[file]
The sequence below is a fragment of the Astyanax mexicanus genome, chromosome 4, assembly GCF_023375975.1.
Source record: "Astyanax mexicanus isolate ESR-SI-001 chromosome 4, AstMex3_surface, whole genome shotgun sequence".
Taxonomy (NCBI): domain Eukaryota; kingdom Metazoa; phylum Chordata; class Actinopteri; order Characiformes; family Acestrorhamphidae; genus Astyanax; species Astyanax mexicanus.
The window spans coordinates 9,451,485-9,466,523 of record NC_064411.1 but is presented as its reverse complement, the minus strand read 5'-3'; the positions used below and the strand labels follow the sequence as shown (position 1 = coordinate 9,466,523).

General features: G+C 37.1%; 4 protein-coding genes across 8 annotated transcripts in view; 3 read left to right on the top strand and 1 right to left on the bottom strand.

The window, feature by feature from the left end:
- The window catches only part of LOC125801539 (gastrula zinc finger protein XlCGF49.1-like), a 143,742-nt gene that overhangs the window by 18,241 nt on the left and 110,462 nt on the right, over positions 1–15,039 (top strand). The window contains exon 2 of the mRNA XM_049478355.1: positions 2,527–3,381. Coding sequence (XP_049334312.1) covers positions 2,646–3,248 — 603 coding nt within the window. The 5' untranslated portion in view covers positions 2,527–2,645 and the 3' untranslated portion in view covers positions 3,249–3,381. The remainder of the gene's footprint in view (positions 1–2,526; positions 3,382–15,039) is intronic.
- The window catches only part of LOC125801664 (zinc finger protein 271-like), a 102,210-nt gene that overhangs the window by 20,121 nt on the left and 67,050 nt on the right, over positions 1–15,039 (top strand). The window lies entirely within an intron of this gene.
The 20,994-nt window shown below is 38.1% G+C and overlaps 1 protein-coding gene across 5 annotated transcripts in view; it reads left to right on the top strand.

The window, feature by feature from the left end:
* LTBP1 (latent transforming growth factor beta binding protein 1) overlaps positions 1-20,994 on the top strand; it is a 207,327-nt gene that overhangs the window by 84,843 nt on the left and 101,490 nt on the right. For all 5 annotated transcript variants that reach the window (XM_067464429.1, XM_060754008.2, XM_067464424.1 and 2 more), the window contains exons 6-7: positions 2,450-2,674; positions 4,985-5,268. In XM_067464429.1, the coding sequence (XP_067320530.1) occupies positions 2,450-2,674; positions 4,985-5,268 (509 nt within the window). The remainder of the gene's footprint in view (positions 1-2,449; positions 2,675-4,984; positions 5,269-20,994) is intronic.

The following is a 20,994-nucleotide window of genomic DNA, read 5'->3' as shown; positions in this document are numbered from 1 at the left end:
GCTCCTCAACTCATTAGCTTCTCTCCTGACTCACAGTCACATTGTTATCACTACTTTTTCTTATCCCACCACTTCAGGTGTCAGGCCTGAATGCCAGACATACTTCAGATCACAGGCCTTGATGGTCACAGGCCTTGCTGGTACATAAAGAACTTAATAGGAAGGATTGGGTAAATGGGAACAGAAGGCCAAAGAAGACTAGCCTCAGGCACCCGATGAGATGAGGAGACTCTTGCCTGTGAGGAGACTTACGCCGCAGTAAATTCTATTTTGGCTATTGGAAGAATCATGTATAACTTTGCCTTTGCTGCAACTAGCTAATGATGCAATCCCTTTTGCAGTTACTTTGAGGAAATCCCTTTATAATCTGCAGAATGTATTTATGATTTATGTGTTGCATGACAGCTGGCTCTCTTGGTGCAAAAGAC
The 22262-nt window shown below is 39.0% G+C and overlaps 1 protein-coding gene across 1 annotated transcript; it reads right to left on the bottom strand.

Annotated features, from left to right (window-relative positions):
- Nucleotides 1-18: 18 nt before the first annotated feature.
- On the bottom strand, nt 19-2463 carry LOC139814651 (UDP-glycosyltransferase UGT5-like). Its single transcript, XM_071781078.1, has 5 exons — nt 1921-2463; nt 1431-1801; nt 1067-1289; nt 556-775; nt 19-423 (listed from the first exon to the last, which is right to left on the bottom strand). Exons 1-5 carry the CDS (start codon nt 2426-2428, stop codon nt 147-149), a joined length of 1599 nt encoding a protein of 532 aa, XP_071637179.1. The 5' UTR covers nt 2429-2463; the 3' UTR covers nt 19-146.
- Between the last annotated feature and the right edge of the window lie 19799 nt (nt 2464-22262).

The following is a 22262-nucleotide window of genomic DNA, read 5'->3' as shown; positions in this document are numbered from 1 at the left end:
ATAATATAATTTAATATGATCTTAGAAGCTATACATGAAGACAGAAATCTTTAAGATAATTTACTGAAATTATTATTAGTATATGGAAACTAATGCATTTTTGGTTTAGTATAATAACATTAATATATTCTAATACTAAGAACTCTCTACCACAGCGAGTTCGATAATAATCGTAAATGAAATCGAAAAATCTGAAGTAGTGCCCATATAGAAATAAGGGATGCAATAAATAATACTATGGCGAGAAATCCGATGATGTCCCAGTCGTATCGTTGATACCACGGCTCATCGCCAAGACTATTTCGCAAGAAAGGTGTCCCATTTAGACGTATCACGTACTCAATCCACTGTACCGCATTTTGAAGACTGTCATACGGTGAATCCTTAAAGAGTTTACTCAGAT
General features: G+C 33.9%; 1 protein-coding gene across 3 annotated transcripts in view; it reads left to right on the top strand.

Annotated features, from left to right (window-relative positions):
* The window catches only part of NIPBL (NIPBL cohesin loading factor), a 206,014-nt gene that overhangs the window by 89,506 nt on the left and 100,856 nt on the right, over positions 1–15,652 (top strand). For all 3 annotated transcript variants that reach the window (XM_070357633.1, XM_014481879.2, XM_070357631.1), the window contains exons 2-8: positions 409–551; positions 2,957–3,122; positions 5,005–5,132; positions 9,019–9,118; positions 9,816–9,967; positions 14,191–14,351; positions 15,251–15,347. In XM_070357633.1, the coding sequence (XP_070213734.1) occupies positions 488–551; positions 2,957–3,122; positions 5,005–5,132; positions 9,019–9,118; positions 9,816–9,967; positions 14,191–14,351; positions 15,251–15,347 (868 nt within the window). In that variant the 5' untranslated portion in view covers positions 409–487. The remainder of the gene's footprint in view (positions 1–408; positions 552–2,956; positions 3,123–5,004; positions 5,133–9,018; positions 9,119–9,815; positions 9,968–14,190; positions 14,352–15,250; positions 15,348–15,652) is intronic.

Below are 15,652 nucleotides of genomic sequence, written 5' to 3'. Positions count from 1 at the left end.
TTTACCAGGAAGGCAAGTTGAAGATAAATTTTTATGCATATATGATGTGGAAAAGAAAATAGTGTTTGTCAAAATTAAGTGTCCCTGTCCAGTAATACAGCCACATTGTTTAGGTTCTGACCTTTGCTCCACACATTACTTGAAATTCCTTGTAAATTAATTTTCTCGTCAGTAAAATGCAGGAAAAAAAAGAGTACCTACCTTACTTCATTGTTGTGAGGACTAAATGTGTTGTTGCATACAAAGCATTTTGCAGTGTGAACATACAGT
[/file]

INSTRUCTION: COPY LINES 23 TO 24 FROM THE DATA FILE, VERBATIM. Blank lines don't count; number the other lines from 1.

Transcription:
* The window catches only part of NIPBL (NIPBL cohesin loading factor), a 206,014-nt gene that overhangs the window by 89,506 nt on the left and 100,856 nt on the right, over positions 1–15,652 (top strand). For all 3 annotated transcript variants that reach the window (XM_070357633.1, XM_014481879.2, XM_070357631.1), the window contains exons 2-8: positions 409–551; positions 2,957–3,122; positions 5,005–5,132; positions 9,019–9,118; positions 9,816–9,967; positions 14,191–14,351; positions 15,251–15,347. In XM_070357633.1, the coding sequence (XP_070213734.1) occupies positions 488–551; positions 2,957–3,122; positions 5,005–5,132; positions 9,019–9,118; positions 9,816–9,967; positions 14,191–14,351; positions 15,251–15,347 (868 nt within the window). In that variant the 5' untranslated portion in view covers positions 409–487. The remainder of the gene's footprint in view (positions 1–408; positions 552–2,956; positions 3,123–5,004; positions 5,133–9,018; positions 9,119–9,815; positions 9,968–14,190; positions 14,352–15,250; positions 15,348–15,652) is intronic.

Below are 15,652 nucleotides of genomic sequence, written 5' to 3'. Positions count from 1 at the left end.